Legal Ethics

What are partners' duties when a colleague is impaired? Draft opinion calls for these steps

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Partners and supervisory lawyers should take precautionary measures before an impaired law-firm colleague commits serious misconduct or poses a risk to clients and others, according to a draft ethics opinion by the Virginia State Bar.

Partners or supervisory lawyers who take appropriate measures aren’t ethically responsible for the impaired lawyer’s misconduct, the draft opinion says, “unless they knew of the conduct at a time when its consequences could have been avoided or mitigated and failed to take reasonable remedial action.”

An introduction to the proposed opinion (PDF), dated July 21, cites studies finding that lawyers suffer from depression, alcohol abuse and substance abuse at a rate that is two to three times the rate of the general population. In addition, lawyers “are “moving into an older demographic profile” both nationally and in Virginia, the draft opinion says.

Almost a third of Virginia lawyers are age 54 or older, and 11.5 percent of these attorneys are age 65 or older. “The substantial percentage of aging lawyers presents both opportunities and challenges for the state bars,” the introduction says. The Legal Profession Blog links to the proposed opinion, which was open for comments until Sept. 9, according to a press release.

A lawyer whose physical or mental health materially impairs his ability to represent clients has a duty to refrain or withdraw from representation, the draft opinion points out. If the lawyer doesn’t do so, his law firm has an obligation to take action to ensure the impaired lawyer doesn’t violate ethics rules.

The draft opinion refers to a 2003 ABA ethics opinion that says law firms could protect clients by confronting the impaired lawyer and insisting he or she take steps to make sure that clients are appropriately represented. The law firm could also urge the impaired lawyer to accept assistance or limit the ability of the impaired lawyer to handle legal matters, the ABA opinion says.

The draft Virginia opinion offers some additional advice. Law firms should have an enforceable policy that would require the impaired lawyer to seek appropriate assistance or treatment as a condition of continued employment. The firm could direct an impaired lawyer to seek an evaluation from Lawyers Helping Lawyers, or could make a confidential report to the nonprofit group. In addition, the firm might find it necessary or appropriate to consult with a medical professional on how to deal with an impaired lawyer and to consider options such an intervention, the draft opinion says.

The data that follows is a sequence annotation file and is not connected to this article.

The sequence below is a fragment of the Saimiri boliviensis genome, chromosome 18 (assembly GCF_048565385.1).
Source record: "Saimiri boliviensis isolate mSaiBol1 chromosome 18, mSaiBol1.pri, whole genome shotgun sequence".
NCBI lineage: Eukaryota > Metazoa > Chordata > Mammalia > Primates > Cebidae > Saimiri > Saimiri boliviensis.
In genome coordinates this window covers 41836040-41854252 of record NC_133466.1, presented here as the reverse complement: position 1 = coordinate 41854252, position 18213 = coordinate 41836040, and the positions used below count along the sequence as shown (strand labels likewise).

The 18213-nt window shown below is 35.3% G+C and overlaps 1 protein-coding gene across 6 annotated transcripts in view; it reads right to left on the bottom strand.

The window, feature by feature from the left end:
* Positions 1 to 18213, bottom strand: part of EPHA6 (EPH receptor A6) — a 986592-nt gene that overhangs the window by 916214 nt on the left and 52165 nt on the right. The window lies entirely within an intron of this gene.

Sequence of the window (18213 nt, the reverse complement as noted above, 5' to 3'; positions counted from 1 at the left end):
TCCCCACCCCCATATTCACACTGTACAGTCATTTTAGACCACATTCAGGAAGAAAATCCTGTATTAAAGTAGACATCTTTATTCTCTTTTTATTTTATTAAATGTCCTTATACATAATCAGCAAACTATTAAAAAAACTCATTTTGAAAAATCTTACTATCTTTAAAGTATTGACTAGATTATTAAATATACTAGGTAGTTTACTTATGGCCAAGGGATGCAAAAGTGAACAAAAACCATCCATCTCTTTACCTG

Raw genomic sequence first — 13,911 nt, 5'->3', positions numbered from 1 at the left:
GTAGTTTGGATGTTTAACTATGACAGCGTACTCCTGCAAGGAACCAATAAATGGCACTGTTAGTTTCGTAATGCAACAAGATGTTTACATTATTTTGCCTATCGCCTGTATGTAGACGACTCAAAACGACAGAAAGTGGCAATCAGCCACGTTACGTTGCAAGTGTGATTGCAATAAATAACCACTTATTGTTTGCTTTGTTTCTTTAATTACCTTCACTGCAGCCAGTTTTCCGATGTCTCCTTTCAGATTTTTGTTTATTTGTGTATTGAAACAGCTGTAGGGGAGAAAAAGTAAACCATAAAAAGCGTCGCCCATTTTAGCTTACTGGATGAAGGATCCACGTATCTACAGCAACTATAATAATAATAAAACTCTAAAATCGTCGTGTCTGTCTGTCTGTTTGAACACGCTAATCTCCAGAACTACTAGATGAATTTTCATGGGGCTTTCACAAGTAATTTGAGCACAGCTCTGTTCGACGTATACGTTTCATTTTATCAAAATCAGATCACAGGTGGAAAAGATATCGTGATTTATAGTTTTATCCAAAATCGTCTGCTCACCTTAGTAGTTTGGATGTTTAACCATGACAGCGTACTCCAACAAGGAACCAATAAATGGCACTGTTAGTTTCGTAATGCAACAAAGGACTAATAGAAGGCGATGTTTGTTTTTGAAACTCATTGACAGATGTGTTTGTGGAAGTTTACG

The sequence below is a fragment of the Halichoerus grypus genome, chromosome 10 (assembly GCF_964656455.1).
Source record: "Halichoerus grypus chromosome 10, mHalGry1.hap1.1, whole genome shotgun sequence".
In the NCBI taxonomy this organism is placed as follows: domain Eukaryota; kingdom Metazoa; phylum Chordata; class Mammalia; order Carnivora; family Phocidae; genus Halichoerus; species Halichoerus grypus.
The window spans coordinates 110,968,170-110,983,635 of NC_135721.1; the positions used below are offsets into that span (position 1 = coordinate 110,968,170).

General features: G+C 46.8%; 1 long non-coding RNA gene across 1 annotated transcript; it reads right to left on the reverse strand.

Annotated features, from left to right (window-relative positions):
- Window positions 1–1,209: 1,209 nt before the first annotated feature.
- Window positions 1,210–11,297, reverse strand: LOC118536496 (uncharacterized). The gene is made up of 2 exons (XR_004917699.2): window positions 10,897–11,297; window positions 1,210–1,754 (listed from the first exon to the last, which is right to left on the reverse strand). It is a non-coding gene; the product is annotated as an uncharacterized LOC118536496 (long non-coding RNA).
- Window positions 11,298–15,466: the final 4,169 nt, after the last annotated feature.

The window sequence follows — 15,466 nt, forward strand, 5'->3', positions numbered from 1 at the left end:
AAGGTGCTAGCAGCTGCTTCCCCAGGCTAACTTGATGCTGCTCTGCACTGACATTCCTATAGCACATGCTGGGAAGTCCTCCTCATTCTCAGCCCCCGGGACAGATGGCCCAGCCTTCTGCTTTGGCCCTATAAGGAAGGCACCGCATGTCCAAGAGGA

The firm may also be able to work around or accommodate some situations of impairment, according to the draft opinion. “For example, the firm might be able to reduce the impaired lawyer’s workload, require supervision or monitoring, or remove the lawyer from time-sensitive projects. The impaired lawyer may not be capable of handling a jury trial but could serve in a supporting role performing research and drafting documents.”

The draft opinion considers a hypothetical involving a senior associate named Bill, who is impaired by cocaine and alcohol. His supervisory lawyers are required to make reasonable efforts to ensure that Bill doesn’t engage in any further conduct that could violate ethics rules. However, there is no need to report Bill’s past conduct unless it raises a substantial question as to his honesty, trustworthiness, or fitness to practice law. If the firm takes action, and Bill is in recovery, “there is nothing to report to the bar,” the opinion says.

But if Bill’s condition raises a substantial question about his ability to comply with ethics rules, the firm should make reasonable efforts to protect clients, and may be required to remove Bill from cases and place him under strict supervision, the draft opinion says.

The opinion considers a second hypothetical involving a 60-year-old partner named George, who is exhibiting memory lapses, confusion and erratic behavior after experiencing a number of medical issues. A conversation should be held about his condition and he should be persuaded to seek evaluation and treatment, the draft opinion says.

See also: “Young lawyers most at risk, substance abuse study says”

ABA Journal: “Substance abuse and mental health issues are a growing problem for the legal profession, say experts”

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